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When she was released from rehab she lied and said someone was going to be staying with her. She lives alone. We do have a nurse that comes 1-2 times a week, but my aunt misses her meds, has fallen, The Protective Services are involved again, If we don't hire home care or pick a place for her to go, they will pick a place for her, She just says"Let's see what happens". The nurse asked me what did I want her to do, go put the meds in her mouth? That would be nice.

How did she manage to get home from rehab? If a family member picked her up there is part of the problem.
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Reply to lkdrymom
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My mother tells anyone who will listen that I live with her so she can go home. She's in a nursing home now after she stopped taking all of her meds. The reason for that is vague. I think she needs a psych eval. I don't see it happening while she's there. I tell the people who care for her that I do not live with her. I live an hour away. I have a full-time job. I document names, times and who I spoke to.
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Reply to MintJulepCrazy
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Your hands are tied with this situation. Patients lie. They get released. They aren’t safe. They are stubborn and don’t listen. They fall and are in danger.

It’s an impossible and stressful situation. You have done all that you can do. Most likely, the other shoe will drop and decisions will be made for her. They may not be the decision that anyone likes but her lies will be the cause.

You have not caused any of these problems. Obviously, you care deeply. I feel for you and for your aunt.

I am so sorry that you are dealing with this situation. Wishing you peace during this challenging time in your life.

Keep us posted on how things are going. I will keep you in my thoughts and prayers.
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Reply to NeedHelpWithMom
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Hospital and rehabs release patients all the time, just on the patients word
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Reply to XenaJada
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Is the "nurse" an LPN or RN. If not, she is an aide with maybe a CNA certification. CNAs are not allow to distribute meds unless trained as Medtechs. They can remind a client to take their meds but should not be doing medplanners or handing the pills to a client.

I am surprised that the rehab released Aunt without confirming with family that she would have someone with her. Especially if 24/7 care is needed. Its an "unsafe discharge" otherwise.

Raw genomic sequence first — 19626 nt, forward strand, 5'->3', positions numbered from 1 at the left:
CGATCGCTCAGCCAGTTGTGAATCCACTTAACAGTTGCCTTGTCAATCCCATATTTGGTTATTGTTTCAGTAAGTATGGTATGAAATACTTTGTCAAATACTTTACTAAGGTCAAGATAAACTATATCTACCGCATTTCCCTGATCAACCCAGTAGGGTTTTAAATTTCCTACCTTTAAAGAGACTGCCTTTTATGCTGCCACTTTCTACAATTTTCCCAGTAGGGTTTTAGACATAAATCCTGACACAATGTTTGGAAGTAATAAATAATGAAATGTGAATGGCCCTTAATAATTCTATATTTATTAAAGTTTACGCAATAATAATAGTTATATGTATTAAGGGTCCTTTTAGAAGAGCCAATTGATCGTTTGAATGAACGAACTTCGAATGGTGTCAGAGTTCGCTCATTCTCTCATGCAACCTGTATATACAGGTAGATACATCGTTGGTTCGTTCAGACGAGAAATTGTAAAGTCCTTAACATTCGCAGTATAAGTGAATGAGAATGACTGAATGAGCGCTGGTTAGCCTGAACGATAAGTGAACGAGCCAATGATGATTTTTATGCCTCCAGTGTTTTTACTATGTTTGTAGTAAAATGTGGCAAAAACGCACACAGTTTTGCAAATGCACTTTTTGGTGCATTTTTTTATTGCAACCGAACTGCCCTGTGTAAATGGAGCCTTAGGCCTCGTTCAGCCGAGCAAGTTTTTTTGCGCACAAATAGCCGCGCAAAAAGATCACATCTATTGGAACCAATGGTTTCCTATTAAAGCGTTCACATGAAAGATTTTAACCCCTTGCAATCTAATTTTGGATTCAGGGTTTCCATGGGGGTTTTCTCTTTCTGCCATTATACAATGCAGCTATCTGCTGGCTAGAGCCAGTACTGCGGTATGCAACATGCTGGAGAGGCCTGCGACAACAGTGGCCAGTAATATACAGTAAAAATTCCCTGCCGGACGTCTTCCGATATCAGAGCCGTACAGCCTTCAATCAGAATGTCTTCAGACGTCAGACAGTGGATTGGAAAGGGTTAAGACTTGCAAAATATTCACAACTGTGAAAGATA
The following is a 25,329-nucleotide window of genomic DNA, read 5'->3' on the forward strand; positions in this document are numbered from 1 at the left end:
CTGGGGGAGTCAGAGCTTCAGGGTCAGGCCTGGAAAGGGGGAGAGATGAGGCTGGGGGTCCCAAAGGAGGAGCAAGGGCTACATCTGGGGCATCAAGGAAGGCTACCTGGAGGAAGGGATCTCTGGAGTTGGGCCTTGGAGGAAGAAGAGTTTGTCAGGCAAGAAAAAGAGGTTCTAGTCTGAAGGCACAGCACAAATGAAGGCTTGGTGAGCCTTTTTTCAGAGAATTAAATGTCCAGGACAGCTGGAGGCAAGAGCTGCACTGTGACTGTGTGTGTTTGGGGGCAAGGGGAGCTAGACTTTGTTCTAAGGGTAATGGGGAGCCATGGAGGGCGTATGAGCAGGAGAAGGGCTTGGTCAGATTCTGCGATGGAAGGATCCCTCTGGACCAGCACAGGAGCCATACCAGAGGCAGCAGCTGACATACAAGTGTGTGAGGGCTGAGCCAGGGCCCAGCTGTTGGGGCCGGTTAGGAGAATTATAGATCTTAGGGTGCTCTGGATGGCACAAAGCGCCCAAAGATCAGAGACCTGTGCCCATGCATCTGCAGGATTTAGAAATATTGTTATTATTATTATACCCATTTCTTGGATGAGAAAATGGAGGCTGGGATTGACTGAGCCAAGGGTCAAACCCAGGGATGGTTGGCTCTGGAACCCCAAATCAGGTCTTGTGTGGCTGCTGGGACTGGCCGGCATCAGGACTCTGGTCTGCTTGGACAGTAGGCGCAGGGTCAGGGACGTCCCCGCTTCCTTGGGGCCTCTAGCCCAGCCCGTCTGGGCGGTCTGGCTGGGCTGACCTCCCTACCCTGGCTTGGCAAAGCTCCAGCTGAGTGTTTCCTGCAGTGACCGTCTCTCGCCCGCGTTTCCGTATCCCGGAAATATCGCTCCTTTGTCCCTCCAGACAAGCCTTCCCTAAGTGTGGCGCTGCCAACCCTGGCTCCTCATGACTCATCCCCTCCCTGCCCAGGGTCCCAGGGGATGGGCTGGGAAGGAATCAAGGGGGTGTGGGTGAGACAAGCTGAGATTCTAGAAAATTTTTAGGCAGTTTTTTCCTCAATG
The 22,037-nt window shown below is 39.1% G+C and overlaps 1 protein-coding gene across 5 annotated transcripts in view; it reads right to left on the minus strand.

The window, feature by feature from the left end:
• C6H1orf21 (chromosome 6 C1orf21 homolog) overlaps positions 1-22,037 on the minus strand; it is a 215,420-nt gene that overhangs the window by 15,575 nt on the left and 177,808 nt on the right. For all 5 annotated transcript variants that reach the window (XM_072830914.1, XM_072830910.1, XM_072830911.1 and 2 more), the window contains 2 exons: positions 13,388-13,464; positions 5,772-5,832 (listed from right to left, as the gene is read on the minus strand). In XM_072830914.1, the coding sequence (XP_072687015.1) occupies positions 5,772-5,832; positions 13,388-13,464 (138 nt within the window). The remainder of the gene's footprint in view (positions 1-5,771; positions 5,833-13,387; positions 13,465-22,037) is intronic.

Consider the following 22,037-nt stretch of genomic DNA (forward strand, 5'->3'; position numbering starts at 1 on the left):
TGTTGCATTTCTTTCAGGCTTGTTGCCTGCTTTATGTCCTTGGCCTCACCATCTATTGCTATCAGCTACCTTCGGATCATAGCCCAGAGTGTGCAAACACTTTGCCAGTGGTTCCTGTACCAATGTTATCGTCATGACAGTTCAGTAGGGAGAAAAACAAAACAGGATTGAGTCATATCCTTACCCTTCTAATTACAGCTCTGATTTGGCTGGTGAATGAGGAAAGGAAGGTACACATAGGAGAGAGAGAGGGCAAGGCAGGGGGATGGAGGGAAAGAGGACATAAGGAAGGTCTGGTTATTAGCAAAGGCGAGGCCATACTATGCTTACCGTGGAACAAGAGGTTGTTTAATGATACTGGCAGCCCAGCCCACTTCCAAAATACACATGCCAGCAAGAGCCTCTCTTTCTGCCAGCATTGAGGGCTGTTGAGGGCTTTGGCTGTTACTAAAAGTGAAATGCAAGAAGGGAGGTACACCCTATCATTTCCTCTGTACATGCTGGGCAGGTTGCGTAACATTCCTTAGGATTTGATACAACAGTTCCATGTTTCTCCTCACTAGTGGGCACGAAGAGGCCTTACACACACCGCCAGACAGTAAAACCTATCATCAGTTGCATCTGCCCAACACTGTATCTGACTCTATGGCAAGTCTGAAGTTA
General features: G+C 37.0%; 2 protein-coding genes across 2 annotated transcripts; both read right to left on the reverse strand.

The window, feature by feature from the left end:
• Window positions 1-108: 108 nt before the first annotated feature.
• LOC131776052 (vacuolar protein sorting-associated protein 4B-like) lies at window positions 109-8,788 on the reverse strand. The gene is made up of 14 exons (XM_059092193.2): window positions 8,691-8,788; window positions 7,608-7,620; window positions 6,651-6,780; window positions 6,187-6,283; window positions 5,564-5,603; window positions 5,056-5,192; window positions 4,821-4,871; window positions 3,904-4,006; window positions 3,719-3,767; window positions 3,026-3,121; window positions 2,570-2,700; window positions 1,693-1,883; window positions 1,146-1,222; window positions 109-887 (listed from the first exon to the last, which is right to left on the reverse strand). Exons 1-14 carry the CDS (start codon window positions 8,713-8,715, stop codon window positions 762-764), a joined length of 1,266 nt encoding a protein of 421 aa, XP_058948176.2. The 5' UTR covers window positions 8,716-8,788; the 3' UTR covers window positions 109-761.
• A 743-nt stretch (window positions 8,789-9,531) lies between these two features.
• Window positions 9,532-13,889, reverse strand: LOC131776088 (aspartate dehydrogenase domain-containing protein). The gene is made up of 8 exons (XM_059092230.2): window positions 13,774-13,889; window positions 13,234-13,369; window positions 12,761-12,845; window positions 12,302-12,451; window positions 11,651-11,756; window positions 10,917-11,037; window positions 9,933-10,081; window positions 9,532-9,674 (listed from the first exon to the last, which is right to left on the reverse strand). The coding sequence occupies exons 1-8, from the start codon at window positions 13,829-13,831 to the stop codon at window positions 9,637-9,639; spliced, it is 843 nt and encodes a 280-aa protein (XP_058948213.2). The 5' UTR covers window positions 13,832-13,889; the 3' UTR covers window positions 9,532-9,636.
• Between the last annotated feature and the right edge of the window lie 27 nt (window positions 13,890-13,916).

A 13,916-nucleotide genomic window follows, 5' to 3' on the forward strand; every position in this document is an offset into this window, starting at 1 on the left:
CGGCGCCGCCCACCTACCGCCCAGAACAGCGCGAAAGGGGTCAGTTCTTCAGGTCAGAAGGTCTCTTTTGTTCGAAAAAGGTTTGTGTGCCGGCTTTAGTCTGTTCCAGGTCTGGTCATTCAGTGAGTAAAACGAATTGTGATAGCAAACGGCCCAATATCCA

My decision would be to place her. Hopefully someone has POA if not...then the State will make the decision and she does not want that. Can she afford 24/7 care? That could cost 10k a month and who is going to coordinate her care. Aides are human. May not show up for a shift because of a family emergency, sick themselves.

What do you think a Dr. can do. He cannot force your Aunt to do anything. All he maybe required to do is sign papers saying she is in need of 24/7 care.
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Reply to JoAnn29
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If Auntie wants to wait and see how this pans out--let her.

Then when she's unhappy with how it 'pans out' you can honestly say you tried to help her and she refused.

We're right there with my MIL. She NEEDS to be in assisted living, won't even entertain the thought, so we're just sitting here, waiting for the next fall or UTI that puts her over the edge.
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Reply to Midkid58
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You say if "we" don't hire home care then protective services will pick a place for her to go, and that your aunt is fine with seeing what happens. Good! Let APS do their job and find a place for her. Do not, for any reason, hire home care with anyone's money but your aunt's. Home care will end up not being enough at some point, and there you will be with your money gone and an aunt that still needs APS to find a new solution for her.
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Reply to Slartibartfast
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If you are not your Aunts POA, your hands are pretty much are tied. And even if you have her POA's, your hands still may be tied depending how the POA is worded. It may just be best to let Adult Protective Services deal with her at this time and place her if needed. You've done what you could, and now it may be time to let someone else get involved. The number one priority has to be your Aunts safety. I wish you the best.
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Reply to funkygrandma59
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She would needed to assign you to be her healthcare proxy/POA and she would also have to sign any HIPAA forms which allow you to consult with her doctors, without any of that you are powerless.
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Reply to cwillie
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Your aunt is lucky to have a caring niece in her team.

Has she been an independant sort her long life?

I guess this is a "I will live at home as long as possible" sort of situation?
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Reply to Beatty
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